The past several years have seen a significant increase in union organizing activity on college and university campuses across the county. This effort has been primarily directed at part-time, non-tenure track teachers such as adjuncts. Unions such as the Service Employees International Union (“SEIU”) have created specific action plans to recruit and organize adjunct faculty and other campus employees. Using this action plan, the SEIU has successfully organized part-time faculty at several private colleges and universities. In light of these efforts, colleges and universities should consider taking steps to minimize the likelihood of a union organizing campaign and successfully navigate such an effort if it occurs.

Union organizing campaigns, elections, and negotiations for private-sector employers are governed by the National Labor Relations Act (“NLRA”), which imposes specific requirements about how employers and unions must act during a union organizing campaign. Public employers, while generally not subject to the NLRA, may have state law statutes that similarly regulate union organization.

Generally speaking, employers and unions may not interfere with  employees’ exercise of their rights to form, join, or assist a labor organization for collective bargaining, or with employees working together to improve terms and conditions of employment. Interference includes things like the following:

  • Discriminating against employees because of suspected union activity,
  • Threatening employees to discourage them from exercising their rights,
  • Interrogating employees regarding their support for unionization,
  • Making promises to discourage union activity, and/or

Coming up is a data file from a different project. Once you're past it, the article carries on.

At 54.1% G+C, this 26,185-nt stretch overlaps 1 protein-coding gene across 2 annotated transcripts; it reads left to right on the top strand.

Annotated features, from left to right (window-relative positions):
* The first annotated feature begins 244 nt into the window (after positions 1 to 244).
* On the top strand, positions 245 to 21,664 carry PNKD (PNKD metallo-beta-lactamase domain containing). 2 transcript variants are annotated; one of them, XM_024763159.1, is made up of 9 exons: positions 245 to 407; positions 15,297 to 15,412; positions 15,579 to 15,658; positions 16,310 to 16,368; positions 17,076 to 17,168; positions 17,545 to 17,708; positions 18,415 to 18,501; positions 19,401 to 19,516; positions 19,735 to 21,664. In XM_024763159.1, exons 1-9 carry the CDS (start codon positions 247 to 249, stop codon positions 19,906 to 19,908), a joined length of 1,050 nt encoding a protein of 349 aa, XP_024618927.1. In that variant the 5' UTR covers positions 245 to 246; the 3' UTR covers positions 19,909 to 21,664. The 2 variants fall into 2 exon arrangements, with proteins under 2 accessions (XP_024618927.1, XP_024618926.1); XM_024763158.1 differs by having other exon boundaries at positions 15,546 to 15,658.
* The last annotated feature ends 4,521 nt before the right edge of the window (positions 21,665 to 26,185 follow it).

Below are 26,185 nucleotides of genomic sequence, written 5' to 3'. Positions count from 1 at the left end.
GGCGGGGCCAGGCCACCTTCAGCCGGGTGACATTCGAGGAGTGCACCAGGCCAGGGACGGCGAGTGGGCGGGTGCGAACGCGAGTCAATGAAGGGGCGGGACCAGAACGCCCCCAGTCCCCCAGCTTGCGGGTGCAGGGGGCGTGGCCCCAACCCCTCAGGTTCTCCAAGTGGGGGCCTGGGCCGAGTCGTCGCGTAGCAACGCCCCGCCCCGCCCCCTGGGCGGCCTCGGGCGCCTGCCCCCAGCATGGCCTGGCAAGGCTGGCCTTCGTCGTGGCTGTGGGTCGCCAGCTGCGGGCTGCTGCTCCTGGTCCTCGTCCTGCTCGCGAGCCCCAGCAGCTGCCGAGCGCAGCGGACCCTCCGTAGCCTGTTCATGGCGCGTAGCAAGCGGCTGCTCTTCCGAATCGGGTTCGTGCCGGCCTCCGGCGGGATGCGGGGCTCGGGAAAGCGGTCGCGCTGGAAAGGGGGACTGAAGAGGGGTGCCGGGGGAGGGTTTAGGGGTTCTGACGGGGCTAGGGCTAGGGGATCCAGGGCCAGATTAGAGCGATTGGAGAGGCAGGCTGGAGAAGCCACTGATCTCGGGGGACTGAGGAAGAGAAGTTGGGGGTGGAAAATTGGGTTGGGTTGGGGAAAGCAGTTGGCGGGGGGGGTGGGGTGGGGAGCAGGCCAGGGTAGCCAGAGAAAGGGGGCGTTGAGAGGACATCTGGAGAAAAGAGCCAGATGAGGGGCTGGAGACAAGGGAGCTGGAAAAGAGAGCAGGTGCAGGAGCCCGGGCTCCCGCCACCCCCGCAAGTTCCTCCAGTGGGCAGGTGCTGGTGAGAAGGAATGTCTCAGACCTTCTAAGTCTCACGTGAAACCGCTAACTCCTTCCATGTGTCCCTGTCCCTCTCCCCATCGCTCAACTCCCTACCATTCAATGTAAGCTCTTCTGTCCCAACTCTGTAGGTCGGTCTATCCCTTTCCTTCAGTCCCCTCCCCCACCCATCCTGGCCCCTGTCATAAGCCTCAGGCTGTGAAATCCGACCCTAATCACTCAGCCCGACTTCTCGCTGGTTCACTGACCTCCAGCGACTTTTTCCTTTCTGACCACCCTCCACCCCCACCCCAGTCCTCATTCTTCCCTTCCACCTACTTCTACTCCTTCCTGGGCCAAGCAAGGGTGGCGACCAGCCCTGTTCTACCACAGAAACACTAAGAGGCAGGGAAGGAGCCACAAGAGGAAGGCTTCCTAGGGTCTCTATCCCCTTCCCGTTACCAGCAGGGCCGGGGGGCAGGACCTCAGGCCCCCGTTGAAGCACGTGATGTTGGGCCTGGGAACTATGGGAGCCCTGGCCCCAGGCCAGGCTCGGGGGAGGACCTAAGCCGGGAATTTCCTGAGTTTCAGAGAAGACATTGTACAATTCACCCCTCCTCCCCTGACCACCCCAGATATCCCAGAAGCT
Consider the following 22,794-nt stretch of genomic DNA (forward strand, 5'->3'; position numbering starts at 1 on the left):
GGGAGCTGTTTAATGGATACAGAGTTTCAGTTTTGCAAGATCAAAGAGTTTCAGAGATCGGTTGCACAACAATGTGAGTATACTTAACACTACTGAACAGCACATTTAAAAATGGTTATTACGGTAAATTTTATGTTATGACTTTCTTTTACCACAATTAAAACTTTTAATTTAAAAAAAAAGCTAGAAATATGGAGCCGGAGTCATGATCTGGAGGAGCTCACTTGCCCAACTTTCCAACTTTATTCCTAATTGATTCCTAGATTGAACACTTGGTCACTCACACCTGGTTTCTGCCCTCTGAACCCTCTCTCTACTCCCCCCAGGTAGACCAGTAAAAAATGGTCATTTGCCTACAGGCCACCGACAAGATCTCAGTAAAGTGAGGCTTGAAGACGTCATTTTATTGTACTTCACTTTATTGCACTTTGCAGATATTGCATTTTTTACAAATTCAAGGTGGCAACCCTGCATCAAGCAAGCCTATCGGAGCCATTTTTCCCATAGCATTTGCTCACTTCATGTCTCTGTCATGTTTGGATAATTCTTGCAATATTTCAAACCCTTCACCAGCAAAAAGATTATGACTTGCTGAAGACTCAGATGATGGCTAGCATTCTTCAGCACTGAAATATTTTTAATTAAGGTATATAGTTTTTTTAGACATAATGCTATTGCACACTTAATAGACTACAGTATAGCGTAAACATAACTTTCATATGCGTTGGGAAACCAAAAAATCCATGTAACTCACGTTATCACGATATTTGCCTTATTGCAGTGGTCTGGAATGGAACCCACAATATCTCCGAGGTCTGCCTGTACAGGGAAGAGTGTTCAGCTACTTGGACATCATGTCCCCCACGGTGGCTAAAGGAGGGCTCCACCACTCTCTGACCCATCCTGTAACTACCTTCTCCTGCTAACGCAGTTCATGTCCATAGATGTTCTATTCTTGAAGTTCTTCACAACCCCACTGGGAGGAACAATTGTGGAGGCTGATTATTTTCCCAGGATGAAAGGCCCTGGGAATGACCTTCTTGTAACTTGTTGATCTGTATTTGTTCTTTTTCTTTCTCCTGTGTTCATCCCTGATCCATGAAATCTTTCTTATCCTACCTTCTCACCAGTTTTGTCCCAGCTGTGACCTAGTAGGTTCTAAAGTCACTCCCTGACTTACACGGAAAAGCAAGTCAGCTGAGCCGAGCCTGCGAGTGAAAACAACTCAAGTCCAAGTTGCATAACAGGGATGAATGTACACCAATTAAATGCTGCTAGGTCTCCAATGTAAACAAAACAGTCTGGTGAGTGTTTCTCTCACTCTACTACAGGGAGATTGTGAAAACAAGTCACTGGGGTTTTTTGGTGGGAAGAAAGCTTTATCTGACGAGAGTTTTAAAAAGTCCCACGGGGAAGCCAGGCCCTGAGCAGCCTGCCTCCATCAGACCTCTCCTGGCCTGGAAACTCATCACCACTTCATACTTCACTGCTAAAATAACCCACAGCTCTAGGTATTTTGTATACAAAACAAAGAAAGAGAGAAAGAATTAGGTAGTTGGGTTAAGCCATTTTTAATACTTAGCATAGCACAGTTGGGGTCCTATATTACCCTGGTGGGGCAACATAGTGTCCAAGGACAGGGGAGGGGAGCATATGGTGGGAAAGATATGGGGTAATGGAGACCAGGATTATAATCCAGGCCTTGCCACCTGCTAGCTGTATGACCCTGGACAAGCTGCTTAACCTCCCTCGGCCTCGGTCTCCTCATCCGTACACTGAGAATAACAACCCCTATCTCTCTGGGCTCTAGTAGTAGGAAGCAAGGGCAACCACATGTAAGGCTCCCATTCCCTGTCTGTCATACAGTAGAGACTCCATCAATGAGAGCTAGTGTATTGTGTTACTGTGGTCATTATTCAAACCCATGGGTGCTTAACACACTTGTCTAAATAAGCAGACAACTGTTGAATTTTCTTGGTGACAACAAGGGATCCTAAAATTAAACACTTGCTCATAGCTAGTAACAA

• Inappropriately spying on employees to determine their union sympathies.

Within these restrictions, however, there is room for your institution to develop a successful, positive employee relations plan of action that can help your institution meet its goals with respect to potential unionization. In our experience, most successful unionization efforts are driven by employee discontent. Accordingly, if your institution desires to remain union-free, you should focus on creating a positive management/employee relations plan. In short, good management equals satisfied employees, which generally encourages unions to look elsewhere for an easier target. Such a plan would include effective communication, responsiveness to employee concerns, fairness in employment decisions, teamwork, and competitive compensation.

In communicating with employees about unionization, your institution can express its opposition to, or support of, unionization. If your institution opposes unionization, employees can be told that the institution prefers to deal with its employees individually, personally, and directly rather than through outsiders. You can remind employees that unions cannot guarantee anything, including higher wages or more benefits. In general, campus administrators can make statements regarding the institution’s position as long as the statements are factual, truthful, and not coercive. These statements may include facts, opinions, and personal examples or experiences.  Institutions can be held liable if individual supervisors cross the line into interference in their communication, even if they do so by mistake. Therefore, administrators should receive specific training on these issues prior to implementing any communication plan.

What this means to you

Colleges and universities should decide their position on unionizing efforts now. In particular, those wanting  to remain union-free should start now by developing a plan of action and training appropriate personnel. Waiting until the union organizers arrive on campus will often be too late.